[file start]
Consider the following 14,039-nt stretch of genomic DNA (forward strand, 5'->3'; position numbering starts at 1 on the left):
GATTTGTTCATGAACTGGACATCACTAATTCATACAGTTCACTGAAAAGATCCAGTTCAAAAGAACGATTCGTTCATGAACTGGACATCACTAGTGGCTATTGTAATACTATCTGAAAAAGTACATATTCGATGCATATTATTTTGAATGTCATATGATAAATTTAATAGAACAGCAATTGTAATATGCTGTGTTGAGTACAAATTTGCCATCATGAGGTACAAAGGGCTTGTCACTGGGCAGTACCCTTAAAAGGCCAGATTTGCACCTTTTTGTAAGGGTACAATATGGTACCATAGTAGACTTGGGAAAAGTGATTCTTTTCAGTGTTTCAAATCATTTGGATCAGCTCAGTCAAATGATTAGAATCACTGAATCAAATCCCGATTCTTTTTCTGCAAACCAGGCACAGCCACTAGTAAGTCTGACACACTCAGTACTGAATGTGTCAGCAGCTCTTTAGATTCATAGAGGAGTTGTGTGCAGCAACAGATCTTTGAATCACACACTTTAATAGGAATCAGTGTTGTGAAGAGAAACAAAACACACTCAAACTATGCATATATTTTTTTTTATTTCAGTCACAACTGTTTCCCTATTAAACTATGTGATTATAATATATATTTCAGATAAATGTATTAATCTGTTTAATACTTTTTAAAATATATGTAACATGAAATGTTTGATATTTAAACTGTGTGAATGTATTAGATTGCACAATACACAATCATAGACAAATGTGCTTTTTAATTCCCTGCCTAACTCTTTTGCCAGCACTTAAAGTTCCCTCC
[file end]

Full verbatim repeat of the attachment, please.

Consider the following 14,039-nt stretch of genomic DNA (forward strand, 5'->3'; position numbering starts at 1 on the left):
GATTTGTTCATGAACTGGACATCACTAATTCATACAGTTCACTGAAAAGATCCAGTTCAAAAGAACGATTCGTTCATGAACTGGACATCACTAGTGGCTATTGTAATACTATCTGAAAAAGTACATATTCGATGCATATTATTTTGAATGTCATATGATAAATTTAATAGAACAGCAATTGTAATATGCTGTGTTGAGTACAAATTTGCCATCATGAGGTACAAAGGGCTTGTCACTGGGCAGTACCCTTAAAAGGCCAGATTTGCACCTTTTTGTAAGGGTACAATATGGTACCATAGTAGACTTGGGAAAAGTGATTCTTTTCAGTGTTTCAAATCATTTGGATCAGCTCAGTCAAATGATTAGAATCACTGAATCAAATCCCGATTCTTTTTCTGCAAACCAGGCACAGCCACTAGTAAGTCTGACACACTCAGTACTGAATGTGTCAGCAGCTCTTTAGATTCATAGAGGAGTTGTGTGCAGCAACAGATCTTTGAATCACACACTTTAATAGGAATCAGTGTTGTGAAGAGAAACAAAACACACTCAAACTATGCATATATTTTTTTTTATTTCAGTCACAACTGTTTCCCTATTAAACTATGTGATTATAATATATATTTCAGATAAATGTATTAATCTGTTTAATACTTTTTAAAATATATGTAACATGAAATGTTTGATATTTAAACTGTGTGAATGTATTAGATTGCACAATACACAATCATAGACAAATGTGCTTTTTAATTCCCTGCCTAACTCTTTTGCCAGCACTTAAAGTTCCCTCC